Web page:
Title: Girl, Serpent, Thorn
Author: Melissa Basherdoust
Page Length: 336
Publication Date: July 7, 2020
Publisher: Flatiron Books
Synopsis: There was and there was not, as all stories begin, a princess cursed to be poisonous to the touch. But for Soraya, who has lived her life hidden away, apart from her family, safe only in her gardens, it’s not just a story.
As the day of her twin brother’s wedding approaches, Soraya must decide if she’s willing to step outside of the shadows for the first time. Below in the dungeon is a demon who holds knowledge that she craves, the answer to her freedom. And above is a young man who isn’t afraid of her, whose eyes linger not with fear, but with an understanding of who she is beneath the poison.
Soraya thought she knew her place in the world, but when her choices lead to consequences she never imagined, she begins to question who she is and who she is becoming…human or demon. Princess or monster.
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Last night, I talked about Girl, Serpent, Thorn book for over 45 minutes with my husband. I also had two conversations with my son about the book – once when I was about halfway through the story, and again after I finished it. I found I had a lot to say, and even after I read three unrelated books (all enjoyable reads), I kept thinking about the characters, the world, and the poignant and thought-provoking concepts within Girl, Serpent, Thorn.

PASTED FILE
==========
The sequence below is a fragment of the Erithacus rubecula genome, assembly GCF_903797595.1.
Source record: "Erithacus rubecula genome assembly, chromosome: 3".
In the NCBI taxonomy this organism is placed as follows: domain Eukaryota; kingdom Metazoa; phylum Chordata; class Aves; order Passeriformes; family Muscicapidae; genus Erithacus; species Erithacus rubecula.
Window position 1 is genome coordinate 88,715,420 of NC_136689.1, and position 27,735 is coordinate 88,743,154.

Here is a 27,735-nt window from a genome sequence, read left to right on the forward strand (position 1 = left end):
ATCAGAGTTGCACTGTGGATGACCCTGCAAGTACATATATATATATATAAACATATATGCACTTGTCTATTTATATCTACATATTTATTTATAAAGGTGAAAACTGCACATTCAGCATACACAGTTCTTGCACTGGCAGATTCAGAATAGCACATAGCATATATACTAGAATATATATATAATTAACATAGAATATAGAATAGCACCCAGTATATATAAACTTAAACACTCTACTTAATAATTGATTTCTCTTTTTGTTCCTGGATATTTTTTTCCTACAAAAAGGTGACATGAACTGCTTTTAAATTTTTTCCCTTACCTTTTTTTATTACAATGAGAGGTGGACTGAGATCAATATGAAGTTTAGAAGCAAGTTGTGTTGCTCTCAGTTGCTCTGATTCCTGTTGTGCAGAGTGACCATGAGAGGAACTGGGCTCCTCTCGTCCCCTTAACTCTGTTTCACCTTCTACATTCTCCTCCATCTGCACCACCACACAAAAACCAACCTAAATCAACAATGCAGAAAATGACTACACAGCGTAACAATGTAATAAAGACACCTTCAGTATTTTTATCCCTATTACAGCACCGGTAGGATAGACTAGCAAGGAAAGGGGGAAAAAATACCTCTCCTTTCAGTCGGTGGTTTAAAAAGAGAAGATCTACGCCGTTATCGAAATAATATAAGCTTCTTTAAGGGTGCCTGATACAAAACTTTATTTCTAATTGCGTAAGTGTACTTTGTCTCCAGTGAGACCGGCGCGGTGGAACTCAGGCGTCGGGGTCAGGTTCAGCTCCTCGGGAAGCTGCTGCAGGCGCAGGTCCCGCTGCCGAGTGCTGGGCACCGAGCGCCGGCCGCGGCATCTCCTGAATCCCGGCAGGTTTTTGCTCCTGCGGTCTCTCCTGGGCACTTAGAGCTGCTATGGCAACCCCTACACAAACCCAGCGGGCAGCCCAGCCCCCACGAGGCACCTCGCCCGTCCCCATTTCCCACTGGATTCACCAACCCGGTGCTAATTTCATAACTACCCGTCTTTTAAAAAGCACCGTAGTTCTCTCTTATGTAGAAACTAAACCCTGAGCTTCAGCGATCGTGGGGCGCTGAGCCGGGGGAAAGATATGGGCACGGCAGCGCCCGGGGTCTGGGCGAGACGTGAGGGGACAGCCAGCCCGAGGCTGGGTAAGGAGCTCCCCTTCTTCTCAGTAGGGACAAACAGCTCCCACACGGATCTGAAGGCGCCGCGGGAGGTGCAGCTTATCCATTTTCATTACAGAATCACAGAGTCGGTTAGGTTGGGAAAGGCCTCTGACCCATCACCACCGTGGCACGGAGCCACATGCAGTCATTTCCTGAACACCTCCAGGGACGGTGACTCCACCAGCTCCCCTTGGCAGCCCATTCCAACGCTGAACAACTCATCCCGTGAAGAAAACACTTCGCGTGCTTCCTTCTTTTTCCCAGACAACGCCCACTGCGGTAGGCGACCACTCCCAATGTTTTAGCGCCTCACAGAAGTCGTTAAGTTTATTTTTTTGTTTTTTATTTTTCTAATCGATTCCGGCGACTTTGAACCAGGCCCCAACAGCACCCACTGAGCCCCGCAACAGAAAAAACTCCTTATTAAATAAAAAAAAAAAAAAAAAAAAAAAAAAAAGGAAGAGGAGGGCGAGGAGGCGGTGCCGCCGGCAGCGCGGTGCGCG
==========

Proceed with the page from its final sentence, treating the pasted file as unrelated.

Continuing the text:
The story follows Soraya, the shah’s reclusive sister, whose touch is deadly because of a div, or demon, curse. Hidden away, the only refuge the roses she meticulously curates, Soraya resembles one of the heroines in the fairy tales she is so fond of. Unfortunately, she sees herself as the monster in her stories.
When she meets Azad, everything changes. He makes her feel alive. Instead of the disappointment and resentment that plague her, especially when she thinks about her ever-distant family, Azad offers her hope. And when she learns of an imprisoned div that might know about breaking her curse, Soraya, with Azad’s encouragement, starts down a path that she soon regrets. Regretful of her impulsivity, Soraya works to fix what she broke no matter the cost.
It’s fitting that the original title for this story was She Was and She Was Not, since much of Girl, Serpent, Thorn focuses on dualities, especially concerning the characters. There were many times in the story where I questioned who was good and who was bad. I liked the characters that I wanted to hate, and I disliked others who were considered honorable and good. And then, in an instant, my views on everyone changed. The story blurs the lines between right and wrong as well as truth and lies and suggests a moral grayness that is fascinating to explore. There is an amazing amount of depth and complexity in the characters. All are flawed, all have made mistakes, and all show instances of kindness.